Cheung and colleagues identify PIK3R1 and PIK3R2, the genes encoding the α and β isoforms of the phosphatidylinositol 3-kinase (PI3K) p85 regulatory subunit, as additional mutation targets in endometrial cancer, and describe a novel mechanism leading to PTEN loss. Cancer Discovery; 1(2); 106–7. ©2011 AACR.
Commentary on Cheung et al., p. 170
The phosphatidylinositol 3-kinase (PI3K) enzyme is an obligate heterodimer composed of a regulatory subunit (p85) and a catalytic subunit (p110) (1). The inter-SH2 domain of p85 binds to both the adapter-binding domain and the C2 domain of p110, causing its stabilization and catalytic inhibition, respectively (2). Once recruited to the membrane by the interaction of p85 with a variety of receptors, p110 is activated through a conformational switch and produces phosphatidylinositol 3,4,5-trisphosphate (PIP3), which functions as a cellular second messenger. PIP3 recruits kinases containing a pleckstrin homology domain to the cell membrane, where they are activated. These kinases, the most important of which is AKT, control a multitude of pathways, including cell growth, survival, and metabolism (3). The tumor suppressor lipid phosphatase PTEN hydrolyzes PIP3 to PIP2, thus acting as a functional antagonist of PI3K (4).
Given the range of biological processes controlled by PI3K, it is not surprising that mutations that lead to aberrant activation of the PI3K cascade are frequent events in human cancers (5). In particular, type I, estrogen-related, endometrial cancer (EC) appears to harbor mutations in PI3K pathway members with a particularly high prevalence (6). Previous reports had established high mutation rates for both PTEN and the gene encoding the α isoform of p110, PIK3CA (7). In this issue of Cancer Discovery, Cheung and colleagues (8) present an extremely comprehensive analysis of more than 200 primary ECs that validates PTEN and PIK3CA as primary mutation targets in this tumor type. Interestingly, the data obtained in this study show that, contrary to what had been previously reported in smaller studies, KRAS mutations frequently (.10%) coexist with PI3K pathway mutations, suggesting that simultaneous activation of KRAS and PI3K cooperates to accelerate the tumorigenic process, similar to what we have recently shown in a thyroid cancer model (9). This notion, supported by an initial analysis of the correlation between EC genetic alterations and cell line response to mTOR, PI3K, and mitogen-activated protein kinase inhibitors, will now open the way to a more rational combination of targeted therapies in advanced EC patients.
Most importantly, this study also reveals a relatively high rate of mutations in the genes encoding the α and β isoforms of p85, PIK3R1 (20%) and PIK3R2 (5%). The mutation frequency of PIK3R1 in EC is much higher than previously found in other tumors, and confirms the results of a recent similar analysis performed on a smaller dataset (7). The real novelty is the finding that PIK3R2 is also frequently mutated in EC, because the mutation rate so far reported in any tumor type was negligible.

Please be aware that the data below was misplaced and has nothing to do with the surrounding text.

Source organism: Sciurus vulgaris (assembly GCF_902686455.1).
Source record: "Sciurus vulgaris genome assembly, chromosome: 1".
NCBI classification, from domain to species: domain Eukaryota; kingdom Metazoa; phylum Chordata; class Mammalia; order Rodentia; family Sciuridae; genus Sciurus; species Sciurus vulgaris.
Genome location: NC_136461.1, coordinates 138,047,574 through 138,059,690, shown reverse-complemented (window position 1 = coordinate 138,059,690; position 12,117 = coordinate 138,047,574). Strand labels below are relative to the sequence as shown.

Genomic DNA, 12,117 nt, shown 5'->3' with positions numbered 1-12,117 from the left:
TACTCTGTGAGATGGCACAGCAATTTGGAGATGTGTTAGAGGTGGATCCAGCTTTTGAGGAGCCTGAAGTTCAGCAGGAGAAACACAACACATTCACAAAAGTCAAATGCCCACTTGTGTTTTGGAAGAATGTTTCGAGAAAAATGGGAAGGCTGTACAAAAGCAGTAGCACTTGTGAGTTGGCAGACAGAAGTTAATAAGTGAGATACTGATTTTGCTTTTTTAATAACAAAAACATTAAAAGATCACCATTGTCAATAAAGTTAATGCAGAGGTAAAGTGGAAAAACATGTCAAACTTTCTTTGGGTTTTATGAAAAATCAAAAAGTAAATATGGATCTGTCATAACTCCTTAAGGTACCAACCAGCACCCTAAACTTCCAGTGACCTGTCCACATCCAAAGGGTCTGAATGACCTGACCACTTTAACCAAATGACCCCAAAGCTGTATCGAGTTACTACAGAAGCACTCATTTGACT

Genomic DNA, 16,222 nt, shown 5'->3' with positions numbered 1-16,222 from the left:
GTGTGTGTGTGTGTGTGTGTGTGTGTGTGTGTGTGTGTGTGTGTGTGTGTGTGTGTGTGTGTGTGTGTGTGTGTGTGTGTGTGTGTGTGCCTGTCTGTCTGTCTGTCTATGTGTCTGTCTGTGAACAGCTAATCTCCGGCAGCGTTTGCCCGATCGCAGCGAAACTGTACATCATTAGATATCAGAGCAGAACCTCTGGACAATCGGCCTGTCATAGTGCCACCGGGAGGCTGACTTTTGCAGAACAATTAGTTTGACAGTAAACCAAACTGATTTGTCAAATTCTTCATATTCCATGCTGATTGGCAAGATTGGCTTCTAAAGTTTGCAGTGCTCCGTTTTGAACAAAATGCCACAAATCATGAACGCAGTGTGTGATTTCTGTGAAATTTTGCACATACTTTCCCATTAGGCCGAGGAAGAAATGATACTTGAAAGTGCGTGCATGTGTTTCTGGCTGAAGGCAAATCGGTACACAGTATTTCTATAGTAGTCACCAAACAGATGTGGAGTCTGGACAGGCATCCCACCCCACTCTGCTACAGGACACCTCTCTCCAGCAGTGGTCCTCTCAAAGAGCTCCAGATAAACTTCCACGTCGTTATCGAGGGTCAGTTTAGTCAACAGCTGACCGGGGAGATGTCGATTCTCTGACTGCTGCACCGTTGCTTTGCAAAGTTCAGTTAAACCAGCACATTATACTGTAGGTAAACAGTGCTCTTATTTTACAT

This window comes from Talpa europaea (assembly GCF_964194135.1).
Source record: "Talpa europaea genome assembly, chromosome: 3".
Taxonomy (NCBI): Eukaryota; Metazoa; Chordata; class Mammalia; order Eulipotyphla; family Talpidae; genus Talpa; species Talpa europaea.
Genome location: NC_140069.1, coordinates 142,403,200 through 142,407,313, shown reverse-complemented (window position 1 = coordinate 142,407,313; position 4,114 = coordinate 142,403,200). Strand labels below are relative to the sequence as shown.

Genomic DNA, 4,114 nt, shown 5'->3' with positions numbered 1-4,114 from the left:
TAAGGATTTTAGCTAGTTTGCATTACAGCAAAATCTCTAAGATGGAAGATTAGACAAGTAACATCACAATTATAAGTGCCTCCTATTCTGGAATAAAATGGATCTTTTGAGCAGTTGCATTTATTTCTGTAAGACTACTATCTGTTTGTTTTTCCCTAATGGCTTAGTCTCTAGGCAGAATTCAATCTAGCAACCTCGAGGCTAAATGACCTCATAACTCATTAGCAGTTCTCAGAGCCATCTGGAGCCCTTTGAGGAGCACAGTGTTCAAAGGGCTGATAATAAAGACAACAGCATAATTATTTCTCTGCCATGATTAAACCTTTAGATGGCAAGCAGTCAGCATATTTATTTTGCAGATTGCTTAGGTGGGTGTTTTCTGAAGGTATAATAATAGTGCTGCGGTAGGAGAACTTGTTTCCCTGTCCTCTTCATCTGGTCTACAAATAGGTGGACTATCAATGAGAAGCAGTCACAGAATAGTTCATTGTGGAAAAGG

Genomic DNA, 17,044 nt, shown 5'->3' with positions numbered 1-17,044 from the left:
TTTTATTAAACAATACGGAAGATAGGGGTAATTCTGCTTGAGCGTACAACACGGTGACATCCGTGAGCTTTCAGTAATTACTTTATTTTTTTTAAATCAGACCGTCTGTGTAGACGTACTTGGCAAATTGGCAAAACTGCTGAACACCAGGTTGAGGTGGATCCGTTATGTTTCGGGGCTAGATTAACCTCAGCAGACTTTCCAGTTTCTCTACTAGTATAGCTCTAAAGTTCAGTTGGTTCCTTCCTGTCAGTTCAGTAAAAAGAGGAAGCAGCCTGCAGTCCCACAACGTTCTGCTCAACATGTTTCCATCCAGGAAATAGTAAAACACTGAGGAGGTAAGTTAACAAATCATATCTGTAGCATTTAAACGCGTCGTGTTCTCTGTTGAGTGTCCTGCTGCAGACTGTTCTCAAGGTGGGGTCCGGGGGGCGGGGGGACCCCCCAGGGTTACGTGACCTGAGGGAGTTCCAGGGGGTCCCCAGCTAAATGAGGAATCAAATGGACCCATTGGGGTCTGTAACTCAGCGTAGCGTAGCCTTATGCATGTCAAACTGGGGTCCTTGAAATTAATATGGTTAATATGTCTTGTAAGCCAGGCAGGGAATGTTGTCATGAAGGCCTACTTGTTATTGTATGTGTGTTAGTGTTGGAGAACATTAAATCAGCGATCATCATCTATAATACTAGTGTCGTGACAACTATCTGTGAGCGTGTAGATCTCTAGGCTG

Most EC PTEN mutations are in heterozygosity, and about half of the PTEN+/− tumors show complete loss of protein expression, supporting the notion that epigenetic and posttranslational mechanisms contribute to PTEN loss during neoplastic transformation. Furthermore, PTEN heterozygous mutations frequently coexist with PIK3CA, PIK3R1, and PIK3R2 mutations, and in this case a lower percentage of tumors shows complete loss of PTEN protein, strongly suggesting that activation of PI3K is necessary and sufficient to overcome the activity of the remaining PTEN allele.
These compelling genetic data seem to seriously undermine the notion of PTEN haploinsufficiency by providing evidence of mechanisms that bypass the need for total PTEN loss to activate PI3K downstream signaling.
A second key finding in the article by Cheung and colleagues (8) comes from the analysis of the effect exerted by PIK3R1 and PIK3R2 mutations on PI3K signaling. Based on the current knowledge of p85's role in controlling p110 activation, it is not unexpected that most PIK3R1 and PIK3R2 mutations are gain-of-function and work by removing the inhibitory control of p85 over p110; however, one specific PIK3R1 mutant, E160*, unexpectedly uncovers a different mechanism that leads to constitutive PI3K activation.
It was previously shown that p85α interacts with and increases PTEN activity (10). Cheung and colleagues (8) now show that expression of wild-type p85α, but not p85β, increases PTEN protein levels through stabilization. Expression of the p85α E160* truncation mutant, which cannot bind PTEN, leads instead to reduced levels of PTEN protein due to increased ubiquitination and degradation. It appears that p85α binds PTEN as a homodimer, and binding of the mutant p85α to the wild-type protein impairs the ability of the dimer to interact with and protect PTEN.
Although these data, combined with the finding of PIK3R1 mutations, may contribute one additional mechanism explaining loss of PTEN protein in PTEN wild-type or heterozygous tumors, more stringent validation is now necessary using in vivo models to convincingly prove that p85α protects PTEN from proteasomal degradation in a physiologically relevant system. For example, it would be interesting to reevaluate the data presented by Luo and colleagues (11) showing that loss of one Pik3r1 allele increases the number of intestinal polyps but decreases prostate cell proliferation, and has no effect on T-cell hyperproliferation in Pten+/− mice, by comparing the levels of Pten protein in these different tissues showing opposite behavior. Along the same lines, it is important to point out that the levels of Pten protein do not seem to change in the liver of 6-month-old conditional Pik3r1 mutants (12).
Disclosure of Potential Conflicts of Interest
No potential conflicts of interest were disclosed.